Just as Trudeau did when he invited the public to the swearing-in of his cabinet ministers at Rideau Hall, or by meeting with the provincial and territorial ministers for the first time since 2009, or by attending the UN climate change summit with his provincial counterparts and opposition leaders, Trudeau is signalling that his is a different government. Gone is Stephen Harper's uncaring, exclusionary and secretive government. Instead, the Liberals are saying, they will be open, transparent, collaborative and caring. Time will tell whether they hold true to those promises.
The world needs the leaders to agree to a shared vision, matched by commitments, so that all of us -- the industry, governments, civil society and consumers -- can work together to halt and reverse the demise of the world's precious forests. We cannot stand by idly hoping to reverse recent devastation.
Pakistan is a diverse country and females account for a large portion of the population. Recently, it has becoming increasingly difficult to discuss the challenges that Pakistani women face. There is a dire need to promote the education of females by launching awareness campaigns at the national level, because in order to educate a nation, you need to educate its women.
Justin Trudeau cast aside all that prevailing wisdom and just went for it, appointing a cabinet with a 50-50 gender split. What happened to all that having to wait for the slow movement of history? The reality of course is we can never use history as a lame excuse but as an opportunity to transcend it.
The world is littered with women and men who feed on the misery of entire societies, who have grown fat in their spoils and comfortable in their impunity, sheltering behind national jurisdictions and national institutions they have been able to twist to their benefit. But there is a higher law. There is a deeper justice. And we will stand up for it.
Despite the fact that Canadians are in the deep and lazy days of summer, there has been more interest in the federal election campaign that many believed unlikely. It's not due to the parties, their leaders, or their policies. With most of the election still ahead of us, those aspects will likely become more prominent. No, it's likely that healthy attention to this election season is due to a kind of restless desire amongst Canadians for change. This could well be the real story of Canada's 42nd federal campaign. It's not really about who is chosen but the choosers themselves.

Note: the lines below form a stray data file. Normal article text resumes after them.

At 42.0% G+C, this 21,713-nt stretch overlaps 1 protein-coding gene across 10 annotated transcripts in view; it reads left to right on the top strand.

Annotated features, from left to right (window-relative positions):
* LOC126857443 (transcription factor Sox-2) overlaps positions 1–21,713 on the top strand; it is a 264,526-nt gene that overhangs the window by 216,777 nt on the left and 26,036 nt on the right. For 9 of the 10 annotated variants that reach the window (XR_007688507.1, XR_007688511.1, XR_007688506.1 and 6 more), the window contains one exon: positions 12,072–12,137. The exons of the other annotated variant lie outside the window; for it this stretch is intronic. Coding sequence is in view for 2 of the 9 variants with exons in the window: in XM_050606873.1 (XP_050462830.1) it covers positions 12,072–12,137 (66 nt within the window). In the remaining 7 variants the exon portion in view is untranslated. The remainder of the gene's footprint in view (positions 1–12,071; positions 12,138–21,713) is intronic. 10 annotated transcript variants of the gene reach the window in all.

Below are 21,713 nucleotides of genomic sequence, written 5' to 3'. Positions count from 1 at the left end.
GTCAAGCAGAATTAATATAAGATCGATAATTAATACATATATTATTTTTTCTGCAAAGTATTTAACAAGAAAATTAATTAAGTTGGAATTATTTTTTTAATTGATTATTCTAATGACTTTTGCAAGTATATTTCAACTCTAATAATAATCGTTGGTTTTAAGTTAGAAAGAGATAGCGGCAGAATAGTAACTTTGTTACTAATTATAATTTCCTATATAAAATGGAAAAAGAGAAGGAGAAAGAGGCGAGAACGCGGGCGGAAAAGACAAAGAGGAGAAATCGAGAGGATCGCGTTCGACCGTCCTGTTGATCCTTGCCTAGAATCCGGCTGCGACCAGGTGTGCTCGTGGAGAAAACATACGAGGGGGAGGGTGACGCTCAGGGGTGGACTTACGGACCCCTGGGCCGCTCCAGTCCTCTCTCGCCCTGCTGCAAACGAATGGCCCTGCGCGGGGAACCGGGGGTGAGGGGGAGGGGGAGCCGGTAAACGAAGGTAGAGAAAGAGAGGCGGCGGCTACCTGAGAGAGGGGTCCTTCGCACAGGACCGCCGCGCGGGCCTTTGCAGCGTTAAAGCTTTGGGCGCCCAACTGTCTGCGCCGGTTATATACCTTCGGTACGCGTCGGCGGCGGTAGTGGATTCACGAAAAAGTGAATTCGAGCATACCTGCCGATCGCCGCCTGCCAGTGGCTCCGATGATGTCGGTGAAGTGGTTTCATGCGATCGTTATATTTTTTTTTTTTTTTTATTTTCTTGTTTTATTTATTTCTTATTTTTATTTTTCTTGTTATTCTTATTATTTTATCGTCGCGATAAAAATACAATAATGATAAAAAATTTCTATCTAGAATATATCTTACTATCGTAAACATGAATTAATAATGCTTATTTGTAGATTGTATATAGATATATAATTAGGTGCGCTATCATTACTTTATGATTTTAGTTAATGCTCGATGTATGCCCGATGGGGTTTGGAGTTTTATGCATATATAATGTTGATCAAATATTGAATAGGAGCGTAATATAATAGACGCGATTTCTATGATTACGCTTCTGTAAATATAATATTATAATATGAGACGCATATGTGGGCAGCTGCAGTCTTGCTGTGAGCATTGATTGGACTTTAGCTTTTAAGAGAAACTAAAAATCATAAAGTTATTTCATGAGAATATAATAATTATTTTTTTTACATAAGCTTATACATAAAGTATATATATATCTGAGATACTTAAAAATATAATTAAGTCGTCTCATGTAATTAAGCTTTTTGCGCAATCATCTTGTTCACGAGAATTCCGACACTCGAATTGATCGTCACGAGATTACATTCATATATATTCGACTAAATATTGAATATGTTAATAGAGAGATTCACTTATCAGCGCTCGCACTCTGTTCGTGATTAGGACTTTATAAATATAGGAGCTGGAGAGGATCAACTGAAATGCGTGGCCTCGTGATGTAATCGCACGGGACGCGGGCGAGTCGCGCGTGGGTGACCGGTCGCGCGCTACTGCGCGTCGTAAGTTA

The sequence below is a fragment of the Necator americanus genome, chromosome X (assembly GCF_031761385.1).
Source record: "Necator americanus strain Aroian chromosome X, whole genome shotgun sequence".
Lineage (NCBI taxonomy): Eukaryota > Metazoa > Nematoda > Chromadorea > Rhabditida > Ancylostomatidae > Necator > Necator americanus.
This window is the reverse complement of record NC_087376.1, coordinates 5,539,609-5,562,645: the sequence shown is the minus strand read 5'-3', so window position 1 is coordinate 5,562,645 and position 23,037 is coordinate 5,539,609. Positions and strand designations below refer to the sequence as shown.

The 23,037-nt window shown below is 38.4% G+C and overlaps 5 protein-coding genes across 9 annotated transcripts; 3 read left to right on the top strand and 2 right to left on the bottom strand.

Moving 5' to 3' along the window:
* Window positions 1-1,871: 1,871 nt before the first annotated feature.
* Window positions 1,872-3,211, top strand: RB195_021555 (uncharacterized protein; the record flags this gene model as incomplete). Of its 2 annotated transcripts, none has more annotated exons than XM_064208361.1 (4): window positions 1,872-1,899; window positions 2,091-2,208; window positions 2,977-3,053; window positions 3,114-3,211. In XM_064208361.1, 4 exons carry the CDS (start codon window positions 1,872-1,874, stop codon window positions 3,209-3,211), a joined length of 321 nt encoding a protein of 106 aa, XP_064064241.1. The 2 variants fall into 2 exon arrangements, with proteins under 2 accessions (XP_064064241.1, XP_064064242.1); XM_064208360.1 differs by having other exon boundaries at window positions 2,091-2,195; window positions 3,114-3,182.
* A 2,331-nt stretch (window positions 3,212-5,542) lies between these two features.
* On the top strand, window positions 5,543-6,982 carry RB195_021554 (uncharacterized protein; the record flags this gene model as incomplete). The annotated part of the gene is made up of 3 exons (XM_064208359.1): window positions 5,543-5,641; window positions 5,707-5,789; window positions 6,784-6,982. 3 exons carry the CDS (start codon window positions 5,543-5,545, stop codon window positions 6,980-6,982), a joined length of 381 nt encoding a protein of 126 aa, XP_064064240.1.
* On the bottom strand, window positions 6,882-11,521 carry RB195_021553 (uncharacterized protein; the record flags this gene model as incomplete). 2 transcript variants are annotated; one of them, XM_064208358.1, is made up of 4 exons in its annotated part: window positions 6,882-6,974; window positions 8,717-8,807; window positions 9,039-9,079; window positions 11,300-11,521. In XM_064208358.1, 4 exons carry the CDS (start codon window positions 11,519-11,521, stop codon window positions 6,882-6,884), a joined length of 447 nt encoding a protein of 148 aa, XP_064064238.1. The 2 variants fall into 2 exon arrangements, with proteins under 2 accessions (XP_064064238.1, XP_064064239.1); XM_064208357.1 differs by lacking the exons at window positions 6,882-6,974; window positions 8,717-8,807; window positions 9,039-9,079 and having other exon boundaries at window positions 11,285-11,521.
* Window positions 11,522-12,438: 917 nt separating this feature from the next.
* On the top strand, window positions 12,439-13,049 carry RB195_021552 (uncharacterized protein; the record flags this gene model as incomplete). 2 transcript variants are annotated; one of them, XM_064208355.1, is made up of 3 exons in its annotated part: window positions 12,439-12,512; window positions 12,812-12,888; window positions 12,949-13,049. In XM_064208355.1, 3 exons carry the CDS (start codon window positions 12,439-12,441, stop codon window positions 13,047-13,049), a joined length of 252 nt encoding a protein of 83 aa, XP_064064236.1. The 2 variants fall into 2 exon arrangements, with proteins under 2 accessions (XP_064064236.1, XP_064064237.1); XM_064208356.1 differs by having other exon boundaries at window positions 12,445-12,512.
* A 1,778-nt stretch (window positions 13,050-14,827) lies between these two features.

What we choose to eat is our most fundamental right. At least, it should be. What deeper connection do we have to our natural world than with the food that becomes part of our own flesh and bone? Farming, then, should be seen as one of the most valued and respected trades. Yet, government efforts to control our food supply is threatening food security and our freedom as a community.
Cities and states around the world are engaged in hand-to-hand combat with mobile tech upstart Uber, a company that is rapidly disrupting the traditional taxi business everywhere. Viewed from an impartial distance, it is pretty clear that, whatever it is, Uber is providing a service traditionally provided by taxis. Complicating matters is that many cities have a chaotic and nonsensical approach to regulating public taxis. Before trying to make sense of where Uber fits into the chaos of its taxi ecosystem, cities such as Toronto would be smart to consider why it regulates the industry in the first place.